Kidnap and ransom insurance

From Wikipedia, the free encyclopedia

Kidnap and ransom insurance or K&R insurance is designed to protect individuals and corporations operating in high-risk areas around the world. Locations most often named in policies include Mexico, Venezuela, Haiti, and Nigeria, certain other countries in Latin America, as well as some parts of the Russian Federation and Eastern Europe. Central Asia is also seeing increasing numbers of incidents, particularly in Afghanistan and Iraq.[1]


Losses typically reimbursed by K&R insurance include:

  • Ransom monies – Money paid or lost due to kidnapping
  • Transit/delivery – Loss due to destruction, disappearance, confiscation, or wrongful appropriation of ransom monies being delivered to a covered kidnapping or extortion
  • Accidental death or dismemberment – Death or permanent physical disablement occurring during a kidnapping
  • Judgements and legal liability – Cost resulting from any claim or suit brought by any insured person against the insured
  • Additional expenses – Medical care, severe disruption of operations, potential damage to company brand, PR counsel, wage and salary replacement, relocation and job retraining, and other expenses related to a kidnapping incident.

The policies also typically pay for the fees and expenses of crisis management consultants. These consultants provide advice to the insured on how to best respond to the incident. Even the most basic training for people traveling to dangerous places is not easily provided or is not obtained by small to mid-sized companies.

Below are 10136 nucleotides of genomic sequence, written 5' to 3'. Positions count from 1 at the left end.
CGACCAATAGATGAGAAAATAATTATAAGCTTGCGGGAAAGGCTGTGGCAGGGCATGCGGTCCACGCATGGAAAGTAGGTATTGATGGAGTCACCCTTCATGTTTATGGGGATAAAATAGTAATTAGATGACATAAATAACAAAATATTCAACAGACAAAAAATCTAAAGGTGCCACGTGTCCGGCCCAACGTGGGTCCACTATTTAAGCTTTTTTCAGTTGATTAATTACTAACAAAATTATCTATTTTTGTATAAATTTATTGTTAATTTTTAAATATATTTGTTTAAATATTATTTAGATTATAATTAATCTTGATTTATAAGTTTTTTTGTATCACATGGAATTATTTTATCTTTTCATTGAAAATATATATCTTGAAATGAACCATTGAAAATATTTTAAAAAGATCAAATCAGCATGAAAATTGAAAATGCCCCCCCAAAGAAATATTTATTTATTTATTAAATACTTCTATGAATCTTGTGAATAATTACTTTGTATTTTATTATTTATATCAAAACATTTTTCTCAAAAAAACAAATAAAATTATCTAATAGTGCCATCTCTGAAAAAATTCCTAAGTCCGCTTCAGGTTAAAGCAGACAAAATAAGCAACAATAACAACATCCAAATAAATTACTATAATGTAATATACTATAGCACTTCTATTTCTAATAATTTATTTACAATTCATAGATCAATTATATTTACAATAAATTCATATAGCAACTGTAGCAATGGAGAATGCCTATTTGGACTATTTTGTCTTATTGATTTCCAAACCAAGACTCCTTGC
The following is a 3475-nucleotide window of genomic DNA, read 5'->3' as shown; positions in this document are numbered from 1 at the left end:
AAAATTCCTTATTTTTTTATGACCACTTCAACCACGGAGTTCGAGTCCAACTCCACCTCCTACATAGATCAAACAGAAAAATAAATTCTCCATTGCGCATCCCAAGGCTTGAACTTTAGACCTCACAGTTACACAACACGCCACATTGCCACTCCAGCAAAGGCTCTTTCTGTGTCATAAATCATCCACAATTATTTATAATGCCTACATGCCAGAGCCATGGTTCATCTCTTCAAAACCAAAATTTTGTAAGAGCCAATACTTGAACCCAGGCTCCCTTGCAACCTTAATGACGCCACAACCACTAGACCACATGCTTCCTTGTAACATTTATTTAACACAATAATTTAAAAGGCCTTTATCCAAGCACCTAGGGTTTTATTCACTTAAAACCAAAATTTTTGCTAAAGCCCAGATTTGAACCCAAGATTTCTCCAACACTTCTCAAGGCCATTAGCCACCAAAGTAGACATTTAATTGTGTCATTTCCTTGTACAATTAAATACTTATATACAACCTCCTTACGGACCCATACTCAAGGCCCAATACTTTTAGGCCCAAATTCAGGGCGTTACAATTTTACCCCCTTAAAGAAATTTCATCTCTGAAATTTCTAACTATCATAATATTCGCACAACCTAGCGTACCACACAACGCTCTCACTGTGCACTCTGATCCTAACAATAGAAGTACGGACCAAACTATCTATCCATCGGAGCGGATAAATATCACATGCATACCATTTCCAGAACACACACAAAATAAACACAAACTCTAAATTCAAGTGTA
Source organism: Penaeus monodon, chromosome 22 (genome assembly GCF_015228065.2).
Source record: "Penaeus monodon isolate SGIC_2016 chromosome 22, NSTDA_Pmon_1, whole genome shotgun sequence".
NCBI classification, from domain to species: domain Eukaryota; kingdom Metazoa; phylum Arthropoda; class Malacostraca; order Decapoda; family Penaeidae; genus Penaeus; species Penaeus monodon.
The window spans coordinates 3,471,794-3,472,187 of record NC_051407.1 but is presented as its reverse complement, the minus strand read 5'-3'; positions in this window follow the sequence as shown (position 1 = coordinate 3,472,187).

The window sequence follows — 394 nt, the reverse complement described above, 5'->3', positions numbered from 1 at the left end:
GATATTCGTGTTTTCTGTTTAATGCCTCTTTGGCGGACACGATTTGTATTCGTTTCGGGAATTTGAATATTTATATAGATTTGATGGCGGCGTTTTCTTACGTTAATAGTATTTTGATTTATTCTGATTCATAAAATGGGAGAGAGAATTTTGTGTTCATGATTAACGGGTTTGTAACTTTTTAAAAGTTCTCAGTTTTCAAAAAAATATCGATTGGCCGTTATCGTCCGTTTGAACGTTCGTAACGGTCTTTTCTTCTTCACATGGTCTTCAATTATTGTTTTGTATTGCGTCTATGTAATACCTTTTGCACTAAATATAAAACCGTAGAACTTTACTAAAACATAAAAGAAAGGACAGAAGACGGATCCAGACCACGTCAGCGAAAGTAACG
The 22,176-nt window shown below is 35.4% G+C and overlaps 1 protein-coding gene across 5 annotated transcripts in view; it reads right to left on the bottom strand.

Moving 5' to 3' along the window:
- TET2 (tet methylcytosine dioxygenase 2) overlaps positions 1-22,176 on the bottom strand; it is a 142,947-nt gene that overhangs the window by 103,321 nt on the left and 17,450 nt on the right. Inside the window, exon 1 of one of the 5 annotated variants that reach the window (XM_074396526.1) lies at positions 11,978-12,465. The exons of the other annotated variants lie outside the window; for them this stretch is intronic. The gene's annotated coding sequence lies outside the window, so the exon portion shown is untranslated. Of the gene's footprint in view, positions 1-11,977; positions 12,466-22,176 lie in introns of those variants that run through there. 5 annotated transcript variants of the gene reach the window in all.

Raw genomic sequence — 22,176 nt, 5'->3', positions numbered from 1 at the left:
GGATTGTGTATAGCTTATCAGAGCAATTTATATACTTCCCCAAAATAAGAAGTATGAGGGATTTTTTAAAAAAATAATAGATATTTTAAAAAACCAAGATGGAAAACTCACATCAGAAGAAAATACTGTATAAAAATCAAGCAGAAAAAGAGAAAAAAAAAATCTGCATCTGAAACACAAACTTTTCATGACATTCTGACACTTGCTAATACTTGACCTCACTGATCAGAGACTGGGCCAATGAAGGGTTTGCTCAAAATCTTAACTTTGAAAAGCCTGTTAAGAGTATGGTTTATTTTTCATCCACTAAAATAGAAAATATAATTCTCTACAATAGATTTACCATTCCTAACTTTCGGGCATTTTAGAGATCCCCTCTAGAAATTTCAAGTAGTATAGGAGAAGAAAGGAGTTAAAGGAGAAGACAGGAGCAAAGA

Intended audience[edit]

The policies may be written to cover high-profile companies, non-governmental organizations, C-Suite level executives or similar strategic individuals, or individuals who represent a local or multinational organizations.[2] Some policies include kidnap prevention training.[3]

Underwriting considerations[edit]

The major factors insurance underwriters weigh when considering a kidnap and ransom policy include the country of residence for the insured, the type of industry of the insured, revenue of the insured, and the travel patterns of any employees who may be covered by the policy.


One of the known paradoxes of K&R policies is that those who have them are often not aware, as it can be provided by an employer hoping to protect the company's assets. It is believed that an employee with knowledge of his K&R policy might begin to act differently, or even collude in his own kidnap for fraudulent purposes.[4]

In 2010, criminal gangs were believed to make $500 million a year from kidnap and ransom payments.[5]

See also[edit]


  1. ^ "Kidnap and Ransom Monthly Review, July 2012" (PDF). Archived from the original (PDF) on 2014-09-12.
  2. ^ "The Fine Art of Defending Against Kidnap For Ransom and Extortion (KRE)". 20 May 2014.
  3. ^ "SCR". Archived from the original on 2010-12-25. Retrieved 2010-12-10.
  4. ^ Clendenin, Meadow. "No Concessions" with No Teeth: How Kidnap and Ransom Insurers and Insureds are Undermining U. S. Counterterrorism Policy". Emory Law Journal. 56: 741.
  5. ^ "The Business of Kidnapping".

External links[edit]